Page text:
Senators took a first step Wednesday toward bringing far more accountability and oversight to an under-fire state program designed to turn high-tech university research into new jobs and businesses.
USTAR — the $334 million Utah Science Technology and Research initiative — was slammed in a legislative audit last year for vastly exaggerating the number of jobs it has created and how much money it has brought to Utah’s economy.
Sen. Brian Shiozawa, R-Cottonwood Heights, ordered that critical audit, and drafted SB62 to fix many of the problems it identified about lack of oversight, accountability and measurable goals. The Senate Transportation, Public Utilities and Technology Committee passed it unanimously Wednesday, and sent it to the full Senate.
The bill will require what Shiozawa called exhaustive annual reports looking at each USTAR research team and the agency’s overall operation. It will set clearer lines of responsibility and more oversight by its board, and better job-performance goals. It also pushes the agency to become self-funding, and eliminate state subsidies.
“The goal is to have this a self-funding, profitable program,” Shiozawa said.
“We’ve taken our whooping,” said new USTAR chairman Greg Bell, the former lieutenant governor, about the audit and proposed changes. He said while the bill “is difficult and hard to swallow … we’ve taken the bit in our mouth and are going to perform.”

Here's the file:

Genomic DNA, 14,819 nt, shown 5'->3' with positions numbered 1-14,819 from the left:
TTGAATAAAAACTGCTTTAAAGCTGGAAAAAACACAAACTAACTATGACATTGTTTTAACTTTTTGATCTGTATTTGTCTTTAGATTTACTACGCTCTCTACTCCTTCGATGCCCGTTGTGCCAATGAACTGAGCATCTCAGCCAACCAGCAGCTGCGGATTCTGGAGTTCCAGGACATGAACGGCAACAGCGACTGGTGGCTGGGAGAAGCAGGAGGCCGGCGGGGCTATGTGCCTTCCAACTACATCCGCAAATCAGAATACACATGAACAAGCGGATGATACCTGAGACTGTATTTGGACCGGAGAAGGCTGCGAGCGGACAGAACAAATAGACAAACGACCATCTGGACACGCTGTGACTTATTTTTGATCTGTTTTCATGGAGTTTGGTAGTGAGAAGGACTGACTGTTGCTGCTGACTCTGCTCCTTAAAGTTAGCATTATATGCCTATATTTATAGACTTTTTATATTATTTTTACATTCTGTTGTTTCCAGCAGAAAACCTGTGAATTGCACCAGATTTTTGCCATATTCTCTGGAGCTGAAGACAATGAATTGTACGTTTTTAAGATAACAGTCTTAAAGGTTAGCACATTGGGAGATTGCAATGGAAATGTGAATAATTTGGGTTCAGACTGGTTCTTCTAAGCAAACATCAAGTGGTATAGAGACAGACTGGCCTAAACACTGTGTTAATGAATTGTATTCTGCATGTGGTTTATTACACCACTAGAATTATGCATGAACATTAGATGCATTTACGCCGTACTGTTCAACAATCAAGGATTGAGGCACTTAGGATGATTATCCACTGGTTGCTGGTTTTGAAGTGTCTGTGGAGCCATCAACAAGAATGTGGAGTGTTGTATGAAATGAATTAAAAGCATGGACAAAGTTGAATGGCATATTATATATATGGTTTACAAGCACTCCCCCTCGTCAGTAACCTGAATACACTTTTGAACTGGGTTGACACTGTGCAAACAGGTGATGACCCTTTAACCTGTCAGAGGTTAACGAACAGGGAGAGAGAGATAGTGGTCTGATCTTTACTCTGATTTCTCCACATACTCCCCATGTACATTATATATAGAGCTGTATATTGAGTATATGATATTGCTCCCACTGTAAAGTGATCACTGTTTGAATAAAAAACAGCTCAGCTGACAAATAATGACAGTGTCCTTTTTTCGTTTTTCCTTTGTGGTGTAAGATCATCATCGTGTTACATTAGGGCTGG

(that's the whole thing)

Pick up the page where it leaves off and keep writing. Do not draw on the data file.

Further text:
Bell added, “We’re going to run this program under complete due-diligence and complete audit” to ensure it is living up to its original goals. He said newly formed research teams will also be told they will be expected to be self-funding within five years, and should be creating jobs from their research by that time.
Sen. Wayne Harper, R-Taylorsville, said he see the bill as a rebirth for the program. “We had some high expectation created seven years ago” when the program began, he said. “I think those were not realized. I am hoping now with the new expectations that we have established that they will be realized.”
Spencer Eccles, executive director of the Governor’s Office of Economic Development, praised the bill and said it will maintain and improve USTAR as valuable way to bring more jobs and high-tech research to the state, which he said helps encourage some companies to relocate to Utah.
“It’s really important that we maintain this program. The only way we can maintain this program is by generating credibility with it,” he said.